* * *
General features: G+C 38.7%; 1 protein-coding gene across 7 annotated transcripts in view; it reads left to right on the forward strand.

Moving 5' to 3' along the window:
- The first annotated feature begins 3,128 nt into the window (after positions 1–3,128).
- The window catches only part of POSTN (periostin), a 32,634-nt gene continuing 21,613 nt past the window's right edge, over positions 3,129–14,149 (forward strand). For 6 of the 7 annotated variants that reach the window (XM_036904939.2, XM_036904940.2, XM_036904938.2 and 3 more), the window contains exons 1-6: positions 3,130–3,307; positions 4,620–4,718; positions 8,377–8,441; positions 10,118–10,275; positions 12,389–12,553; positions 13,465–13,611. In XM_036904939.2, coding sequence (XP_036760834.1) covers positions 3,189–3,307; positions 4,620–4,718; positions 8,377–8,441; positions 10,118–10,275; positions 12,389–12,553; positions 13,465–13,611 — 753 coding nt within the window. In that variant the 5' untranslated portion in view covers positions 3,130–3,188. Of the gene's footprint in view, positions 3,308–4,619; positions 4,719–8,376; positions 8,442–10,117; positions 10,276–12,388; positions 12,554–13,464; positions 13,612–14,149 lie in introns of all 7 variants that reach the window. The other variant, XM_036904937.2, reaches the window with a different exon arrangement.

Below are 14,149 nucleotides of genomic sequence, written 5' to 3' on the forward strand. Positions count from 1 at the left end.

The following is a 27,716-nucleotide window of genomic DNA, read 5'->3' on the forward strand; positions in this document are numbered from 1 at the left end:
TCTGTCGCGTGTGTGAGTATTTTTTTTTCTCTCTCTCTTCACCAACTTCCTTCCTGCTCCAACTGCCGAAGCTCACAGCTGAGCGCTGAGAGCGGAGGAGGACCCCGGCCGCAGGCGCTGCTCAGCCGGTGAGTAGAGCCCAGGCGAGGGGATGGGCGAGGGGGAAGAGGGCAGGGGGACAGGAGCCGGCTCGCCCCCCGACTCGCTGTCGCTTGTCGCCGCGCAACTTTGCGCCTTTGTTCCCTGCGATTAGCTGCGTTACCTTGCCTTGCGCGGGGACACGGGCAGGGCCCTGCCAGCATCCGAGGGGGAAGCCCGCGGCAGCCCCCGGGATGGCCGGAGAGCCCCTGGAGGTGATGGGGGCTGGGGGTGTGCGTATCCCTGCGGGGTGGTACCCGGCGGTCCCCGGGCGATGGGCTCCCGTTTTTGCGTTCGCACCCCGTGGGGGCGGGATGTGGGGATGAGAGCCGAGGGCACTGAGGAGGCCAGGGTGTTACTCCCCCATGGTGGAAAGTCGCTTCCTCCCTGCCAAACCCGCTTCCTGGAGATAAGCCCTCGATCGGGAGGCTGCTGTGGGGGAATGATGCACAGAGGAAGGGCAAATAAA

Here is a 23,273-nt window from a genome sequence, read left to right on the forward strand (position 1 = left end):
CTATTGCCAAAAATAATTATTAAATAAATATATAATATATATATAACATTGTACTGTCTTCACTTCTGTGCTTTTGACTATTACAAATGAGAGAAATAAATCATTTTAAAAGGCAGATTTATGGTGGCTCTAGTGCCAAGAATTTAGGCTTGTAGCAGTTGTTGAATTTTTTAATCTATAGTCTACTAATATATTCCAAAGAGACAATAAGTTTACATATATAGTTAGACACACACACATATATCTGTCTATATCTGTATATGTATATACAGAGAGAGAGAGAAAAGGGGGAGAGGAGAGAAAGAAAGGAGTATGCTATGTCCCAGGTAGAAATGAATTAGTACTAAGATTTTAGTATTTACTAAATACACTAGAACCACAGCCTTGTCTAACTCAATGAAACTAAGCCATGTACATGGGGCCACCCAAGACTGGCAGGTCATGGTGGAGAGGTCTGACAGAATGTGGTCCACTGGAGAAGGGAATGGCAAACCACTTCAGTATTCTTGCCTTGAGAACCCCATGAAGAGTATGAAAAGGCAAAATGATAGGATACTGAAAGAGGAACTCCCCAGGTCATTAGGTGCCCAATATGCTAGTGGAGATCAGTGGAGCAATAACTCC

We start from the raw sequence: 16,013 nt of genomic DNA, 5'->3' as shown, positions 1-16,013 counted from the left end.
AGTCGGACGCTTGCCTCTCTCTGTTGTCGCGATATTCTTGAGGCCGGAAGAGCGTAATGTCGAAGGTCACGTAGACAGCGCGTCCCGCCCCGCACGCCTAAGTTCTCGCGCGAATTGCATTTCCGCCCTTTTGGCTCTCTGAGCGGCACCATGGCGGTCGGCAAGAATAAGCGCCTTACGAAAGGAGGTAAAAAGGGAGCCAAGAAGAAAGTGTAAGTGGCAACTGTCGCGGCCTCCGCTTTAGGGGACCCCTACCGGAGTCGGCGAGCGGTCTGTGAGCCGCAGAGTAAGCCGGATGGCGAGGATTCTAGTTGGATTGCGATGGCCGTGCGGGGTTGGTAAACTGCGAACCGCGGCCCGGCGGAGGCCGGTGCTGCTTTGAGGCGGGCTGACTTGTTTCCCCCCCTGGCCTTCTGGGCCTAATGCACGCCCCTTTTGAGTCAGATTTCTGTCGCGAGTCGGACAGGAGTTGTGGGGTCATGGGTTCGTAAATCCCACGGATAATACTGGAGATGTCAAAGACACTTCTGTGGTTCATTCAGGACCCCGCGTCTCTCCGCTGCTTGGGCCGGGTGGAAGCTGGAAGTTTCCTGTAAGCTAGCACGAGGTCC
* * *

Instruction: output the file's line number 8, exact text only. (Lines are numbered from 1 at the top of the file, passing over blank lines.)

Here is a 23,273-nt window from a genome sequence, read left to right on the forward strand (position 1 = left end):